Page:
Source of information: Drugbank (External Link). Last updated on: 3rd July 18
*Trade Name used in the content below may not be the same as the HSA-registered product.
Active Ingredient / Synonyms
Methyl phenidylacetate | methyl phenyl(piperidin-2-yl)acetate | methyl α-phenyl-α-(2-piperidyl)acetate | methyl α-phenyl-α-2-piperidinylacetate | Methylphenidan | Methylphenidatum | Metilfenidato | MPH | α-phenyl-2-piperidineacetic acid methyl ester | Methylphenidate |
A central nervous system stimulant used most commonly in the treatment of attention-deficit disorders in children and for narcolepsy. Its mechanisms appear to be similar to those of dextroamphetamine.
For use as an integral part of a total treatment program which typically includes other remedial measures (psychological, educational, social) for a stabilizing effect in children with a behavioral syndrome characterized by the following group of developmentally inappropriate symptoms: moderate-to-severe distractibility, short attention span, hyperactivity, emotional lability, and impulsivity.
Mechanism of Action
Methylphenidate blocks dopamine uptake in central adrenergic neurons by blocking dopamine transport or carrier proteins. Methylphenidate acts at the brain stem arousal system and the cerebral cortex and causes increased sympathomimetic activity in the central nervous system. Alteration of serotonergic pathways via changes in dopamine transport may result.
Methylphenidate is a central nervous system stimulant used most commonly in the treatment of attention-deficit disorders in children and for narcolepsy. Methylphenidate also blocks the reuptake of norepinephrine and dopamine. Its mechanisms appear to be similar to those of dextroamphetamine. Furthermore, it is a racemic mixture comprised of the d- and l-threo enantiomers. The d-threo enantiomer is more pharmacologically active than the l-threo enantiomer.
Readily absorbed in a biphasic manner when orally administered (tablets) to children diagnosed with ADHD and to healthy adults. In children and adults males, after administration of a single oral dose of Ritalin LA and Ritalin given in two doses 4 hours apart, peak plasma concentration is reached approximately 2 hours for the first phase and 5-6 hours for the second phase. The absolute oral bioavailability of methylphenidate in children was 22±8% for d-methylphenidate and 5±3% for l-methylphenidate. These low values suggest that methylphenidate is highly metabolized presystemically.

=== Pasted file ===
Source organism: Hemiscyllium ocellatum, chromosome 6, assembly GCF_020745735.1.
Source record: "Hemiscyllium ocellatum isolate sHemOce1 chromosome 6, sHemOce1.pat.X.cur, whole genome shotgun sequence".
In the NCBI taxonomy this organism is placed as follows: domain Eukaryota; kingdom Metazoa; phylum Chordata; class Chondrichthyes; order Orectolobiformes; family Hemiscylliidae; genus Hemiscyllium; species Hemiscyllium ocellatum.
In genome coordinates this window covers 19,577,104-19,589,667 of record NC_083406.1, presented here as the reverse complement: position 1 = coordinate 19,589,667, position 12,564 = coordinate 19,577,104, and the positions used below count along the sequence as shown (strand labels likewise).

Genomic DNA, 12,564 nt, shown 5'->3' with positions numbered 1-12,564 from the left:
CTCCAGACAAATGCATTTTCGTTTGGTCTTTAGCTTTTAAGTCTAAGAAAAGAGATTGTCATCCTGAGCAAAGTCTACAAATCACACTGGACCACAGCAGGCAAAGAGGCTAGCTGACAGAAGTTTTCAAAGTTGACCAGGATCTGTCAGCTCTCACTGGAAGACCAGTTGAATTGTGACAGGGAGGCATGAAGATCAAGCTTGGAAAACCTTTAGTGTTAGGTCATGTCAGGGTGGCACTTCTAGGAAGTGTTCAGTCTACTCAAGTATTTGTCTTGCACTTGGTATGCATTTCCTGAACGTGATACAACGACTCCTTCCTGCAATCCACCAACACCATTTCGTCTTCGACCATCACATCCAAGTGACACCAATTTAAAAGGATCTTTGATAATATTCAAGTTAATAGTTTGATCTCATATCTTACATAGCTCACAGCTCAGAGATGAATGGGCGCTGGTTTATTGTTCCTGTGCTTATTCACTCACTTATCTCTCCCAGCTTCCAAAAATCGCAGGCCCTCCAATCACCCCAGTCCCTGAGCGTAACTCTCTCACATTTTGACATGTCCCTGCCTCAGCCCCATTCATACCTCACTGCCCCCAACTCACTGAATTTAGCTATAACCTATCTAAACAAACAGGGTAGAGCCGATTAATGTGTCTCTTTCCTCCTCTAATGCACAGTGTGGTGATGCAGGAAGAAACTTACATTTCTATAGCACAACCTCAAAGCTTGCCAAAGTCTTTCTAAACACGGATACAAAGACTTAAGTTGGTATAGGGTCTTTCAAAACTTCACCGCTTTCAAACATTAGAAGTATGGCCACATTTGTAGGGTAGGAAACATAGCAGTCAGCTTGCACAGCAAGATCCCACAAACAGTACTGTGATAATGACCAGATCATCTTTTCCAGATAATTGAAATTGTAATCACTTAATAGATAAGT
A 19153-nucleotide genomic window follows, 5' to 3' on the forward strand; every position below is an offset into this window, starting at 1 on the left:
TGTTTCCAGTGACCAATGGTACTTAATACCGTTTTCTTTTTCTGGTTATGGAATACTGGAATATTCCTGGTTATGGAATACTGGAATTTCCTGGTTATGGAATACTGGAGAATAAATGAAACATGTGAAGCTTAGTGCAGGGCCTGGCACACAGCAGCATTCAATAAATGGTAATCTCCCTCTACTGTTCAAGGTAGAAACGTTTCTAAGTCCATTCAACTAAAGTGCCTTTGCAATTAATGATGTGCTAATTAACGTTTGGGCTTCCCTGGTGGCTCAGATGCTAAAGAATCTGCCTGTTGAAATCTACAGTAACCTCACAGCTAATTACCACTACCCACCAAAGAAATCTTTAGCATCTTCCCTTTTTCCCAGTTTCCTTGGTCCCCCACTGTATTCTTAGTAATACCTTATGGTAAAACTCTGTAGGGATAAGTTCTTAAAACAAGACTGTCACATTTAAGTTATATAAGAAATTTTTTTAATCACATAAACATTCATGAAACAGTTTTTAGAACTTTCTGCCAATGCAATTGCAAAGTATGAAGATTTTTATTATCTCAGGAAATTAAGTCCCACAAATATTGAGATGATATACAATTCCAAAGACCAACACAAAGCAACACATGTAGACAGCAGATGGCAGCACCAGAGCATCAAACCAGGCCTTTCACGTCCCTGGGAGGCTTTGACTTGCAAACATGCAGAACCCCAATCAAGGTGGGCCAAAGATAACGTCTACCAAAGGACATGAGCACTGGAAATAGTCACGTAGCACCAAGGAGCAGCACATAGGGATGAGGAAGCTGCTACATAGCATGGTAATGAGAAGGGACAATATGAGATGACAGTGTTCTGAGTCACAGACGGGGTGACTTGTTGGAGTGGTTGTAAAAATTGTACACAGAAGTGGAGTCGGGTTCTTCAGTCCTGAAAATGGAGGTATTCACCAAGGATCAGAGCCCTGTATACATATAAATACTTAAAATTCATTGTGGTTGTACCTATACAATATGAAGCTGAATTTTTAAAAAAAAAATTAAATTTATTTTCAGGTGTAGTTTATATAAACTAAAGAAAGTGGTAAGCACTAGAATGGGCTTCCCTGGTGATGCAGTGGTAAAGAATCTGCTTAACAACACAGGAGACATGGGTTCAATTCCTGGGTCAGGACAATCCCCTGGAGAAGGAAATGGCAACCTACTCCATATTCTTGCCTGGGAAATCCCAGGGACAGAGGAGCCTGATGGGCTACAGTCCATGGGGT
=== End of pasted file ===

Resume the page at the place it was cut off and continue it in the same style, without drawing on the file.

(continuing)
d-methylphenidate = 2.65 L/kg; l-methylphenidate = 1.80 L/kg;
Methylphenidate is hepatically metabolized. More specifically, it is rapidly and extensively metabolized by carboxylesterase CES1A1. Via this enzyme, methylphenidate undergoes de-esterification to ritalinic acid (a-phenyl-2-piperidine acetic acid, PPAA), which has little to no pharmacologic activity.
After oral administration of an immediate release formulation of methylphenidate, 78%-97% of the dose is excreted in the urine and 1%-3% in the feces in the form of metabolites within 48-96 hours. Only small quantities (<1%) of unchanged methylphenidate appear in the urine. Most of the dose is excreted in the urine as ritalinic acid (60%-86%), the remainder being accounted for by minor metabolites.
d-methylphenidate = 3-4 hours; l-methylphenidate = 1-3 hours; Ritalinic acid = 3-4 hours;
Systemic clearance for Ritalin LA and Ritalin tablets is as follows: d-methylphenidate= 0.40±0.12 L/h/kg; l-methylphenidate = 0.73±0.28 L/h/kg;
Symptoms of overdose include vomiting, agitation, tremors, hyperreflexia, muscle twitching, convulsions (may be followed by coma), euphoria, confusion, hallucinations, delirium, sweating, flushing, headache, hyperpyrexia, tachycardia, palpitations, cardiac arrhythmias, hypertension, mydriasis, and dryness of mucous membranes. LD50=190mg/kg (orally in mice)
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